- Political Society in Later Medieval England: A Festschrift for Christine Carpenter ed. by Benjamin Thompson and John Watts
The theme taken for this collection is one which has been central to the honorand's work over the years, broadly defined here as the interface between the state and the upper levels of society: primarily, but not quite exclusively, taken to mean the landed nobility and gentry. This, as the introduction by John Watts spells out, locates her within what has been regarded by late medievalists as the apostolic succession from K. B. McFarlane to Gerald Harriss, to her, and now to her students. It is a theme which, especially if interpreted more generally as the relationship of center to locality (or of private to public), can embrace a wide range of manifestations, and the eleven essays, with a couple of exceptions, possess an underlying unity of purpose not always attained by Festschriften. The chronological range is broadly from Henry III to the early Tudors, although one of the outliers (by Jenny Wormald) takes as its starting point the death of the Scottish fifth earl of Huntley in 1576. This apart, the emphasis is firmly on England. Tony Moore explores how gentry and free tenants came to look to the royal courts, rather than county courts, in the first part of the thirteenth century and the impact this had on the development of the common law. At the other end of the period, John Watts's paper "'New Men,' 'New Learning,' and 'New Monarchy'" (all three elements are thus problematized), [End Page 572] fruitfully and pragmatically revisits the questions contested now for well over a century about their chronology and inter-connection. Medieval law, which is a strand within several of papers, is foregrounded in the paper by Ted Powell on the legal position of the duchy of Lancaster which discusses its shifting public/private status across the fifteenth century and its implications.
Andrew Spencer takes as his subject the royal coronation oath and in particular the implications of the requirement that the king should uphold the laws that the community of the realm shall have chosen as this played out across the later Middle Ages. The clause was deployed both by kings and their critics, and royal critics are also the focus of Theron Westervelt's paper on manifestos for rebellion, although this covers more well-trodden ground. The relationship of medieval kings with their subjects is developed in two other papers, each largely confined to a single reign but offering interesting cross-references. Caroline Burt considers local government in Warwickshire and Worcestershire in the reign of Edward II, offering a study of the connections (or, increasingly, the lack of them) between king, magnates, and local gentry. A different (but complementary) emphasis is provided by Richard Partington's study of noble service to Edward III, which stresses the extent to which the leading aristocracy should be seen as hard-working servants of the Crown rather than as the recipients of (unearned) royal favor to "buy" their support. The stated ability of Edward III (along with Edward I and Henry V) to command this level of service here becomes a tacit condemnation of all the other late-medieval kings, although this is not developed.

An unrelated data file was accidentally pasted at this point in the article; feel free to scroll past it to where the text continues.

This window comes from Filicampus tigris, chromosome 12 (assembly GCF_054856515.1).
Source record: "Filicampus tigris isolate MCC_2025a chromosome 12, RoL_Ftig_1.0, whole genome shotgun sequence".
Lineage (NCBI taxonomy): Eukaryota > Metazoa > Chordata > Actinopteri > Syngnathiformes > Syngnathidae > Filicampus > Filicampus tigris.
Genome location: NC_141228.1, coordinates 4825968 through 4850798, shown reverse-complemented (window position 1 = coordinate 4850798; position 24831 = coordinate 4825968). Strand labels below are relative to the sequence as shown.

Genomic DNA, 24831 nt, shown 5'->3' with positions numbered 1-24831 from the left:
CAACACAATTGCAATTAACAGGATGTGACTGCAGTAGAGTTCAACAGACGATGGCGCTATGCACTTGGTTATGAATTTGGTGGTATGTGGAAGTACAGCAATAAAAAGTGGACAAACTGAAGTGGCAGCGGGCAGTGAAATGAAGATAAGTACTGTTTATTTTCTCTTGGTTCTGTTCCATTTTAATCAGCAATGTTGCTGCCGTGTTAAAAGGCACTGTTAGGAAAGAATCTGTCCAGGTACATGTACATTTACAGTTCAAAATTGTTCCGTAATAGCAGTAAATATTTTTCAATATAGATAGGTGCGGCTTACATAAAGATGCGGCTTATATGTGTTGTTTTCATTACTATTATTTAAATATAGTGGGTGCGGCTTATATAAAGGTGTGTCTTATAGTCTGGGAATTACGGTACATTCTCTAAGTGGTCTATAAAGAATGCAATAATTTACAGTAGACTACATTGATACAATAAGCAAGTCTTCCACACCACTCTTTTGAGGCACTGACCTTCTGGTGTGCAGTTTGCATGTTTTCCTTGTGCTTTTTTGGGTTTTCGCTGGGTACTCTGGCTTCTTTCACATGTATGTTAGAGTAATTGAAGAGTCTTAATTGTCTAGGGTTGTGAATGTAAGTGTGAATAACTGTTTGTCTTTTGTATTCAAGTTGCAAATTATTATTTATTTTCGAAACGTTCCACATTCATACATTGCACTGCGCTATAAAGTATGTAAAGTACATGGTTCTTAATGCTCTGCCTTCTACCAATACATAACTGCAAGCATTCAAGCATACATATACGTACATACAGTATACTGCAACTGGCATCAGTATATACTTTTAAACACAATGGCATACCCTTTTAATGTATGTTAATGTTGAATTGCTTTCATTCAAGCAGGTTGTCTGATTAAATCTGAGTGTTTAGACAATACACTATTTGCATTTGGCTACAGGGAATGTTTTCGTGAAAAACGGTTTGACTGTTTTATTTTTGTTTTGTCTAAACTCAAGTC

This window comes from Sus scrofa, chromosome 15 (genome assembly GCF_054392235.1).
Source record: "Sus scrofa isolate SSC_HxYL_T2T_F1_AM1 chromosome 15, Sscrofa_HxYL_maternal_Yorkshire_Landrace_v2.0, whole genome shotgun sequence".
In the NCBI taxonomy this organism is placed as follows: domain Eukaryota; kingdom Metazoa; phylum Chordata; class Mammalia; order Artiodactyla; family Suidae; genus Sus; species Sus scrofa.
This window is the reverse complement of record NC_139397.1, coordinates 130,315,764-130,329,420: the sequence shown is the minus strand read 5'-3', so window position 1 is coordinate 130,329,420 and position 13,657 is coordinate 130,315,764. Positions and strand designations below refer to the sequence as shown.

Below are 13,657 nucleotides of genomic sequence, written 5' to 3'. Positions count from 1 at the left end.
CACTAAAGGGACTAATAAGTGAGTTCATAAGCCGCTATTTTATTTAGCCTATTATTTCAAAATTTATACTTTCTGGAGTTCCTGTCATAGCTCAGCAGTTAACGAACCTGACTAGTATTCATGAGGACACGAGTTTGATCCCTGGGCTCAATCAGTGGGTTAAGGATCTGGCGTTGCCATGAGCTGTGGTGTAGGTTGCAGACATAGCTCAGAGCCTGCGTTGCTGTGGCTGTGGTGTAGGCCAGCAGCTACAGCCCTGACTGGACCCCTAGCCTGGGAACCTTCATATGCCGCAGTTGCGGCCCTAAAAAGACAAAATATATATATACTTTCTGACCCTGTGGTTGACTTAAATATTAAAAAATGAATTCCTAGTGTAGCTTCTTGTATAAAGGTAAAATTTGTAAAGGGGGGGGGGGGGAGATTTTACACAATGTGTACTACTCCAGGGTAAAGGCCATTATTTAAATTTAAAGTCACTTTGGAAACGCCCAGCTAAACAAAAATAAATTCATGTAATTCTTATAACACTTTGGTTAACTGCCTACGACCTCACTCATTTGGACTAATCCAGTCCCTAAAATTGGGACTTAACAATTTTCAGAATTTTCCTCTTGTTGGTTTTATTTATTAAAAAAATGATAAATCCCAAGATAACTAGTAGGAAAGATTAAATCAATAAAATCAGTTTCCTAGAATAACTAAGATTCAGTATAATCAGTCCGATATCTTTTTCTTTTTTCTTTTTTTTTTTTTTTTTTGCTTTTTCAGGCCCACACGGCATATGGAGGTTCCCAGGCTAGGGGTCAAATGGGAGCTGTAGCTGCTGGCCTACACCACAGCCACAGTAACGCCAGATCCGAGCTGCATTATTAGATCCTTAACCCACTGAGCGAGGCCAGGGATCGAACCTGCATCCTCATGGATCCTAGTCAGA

Two papers turn to ecclesiastical issues. Andrea Ruddick deploys the published fifteenth-century letter collections to consider the ecclesiastical patronage deployed by gentry families, with the Pastons' well-documented dispute with the duke of Suffolk at its heart. Advowsons, the right to present to a living, were classed as property, and the right to them was thus worth defending to maintain local influence. Benjamin Thompson's paper makes a related, but broader, point in exploring various facets of the integration of the late-medieval Church into secular society, specifically the jurisdictional overlap whereby both secular and clerical litigants might deploy either lay or spiritual courts as best suited their case, offered here as the...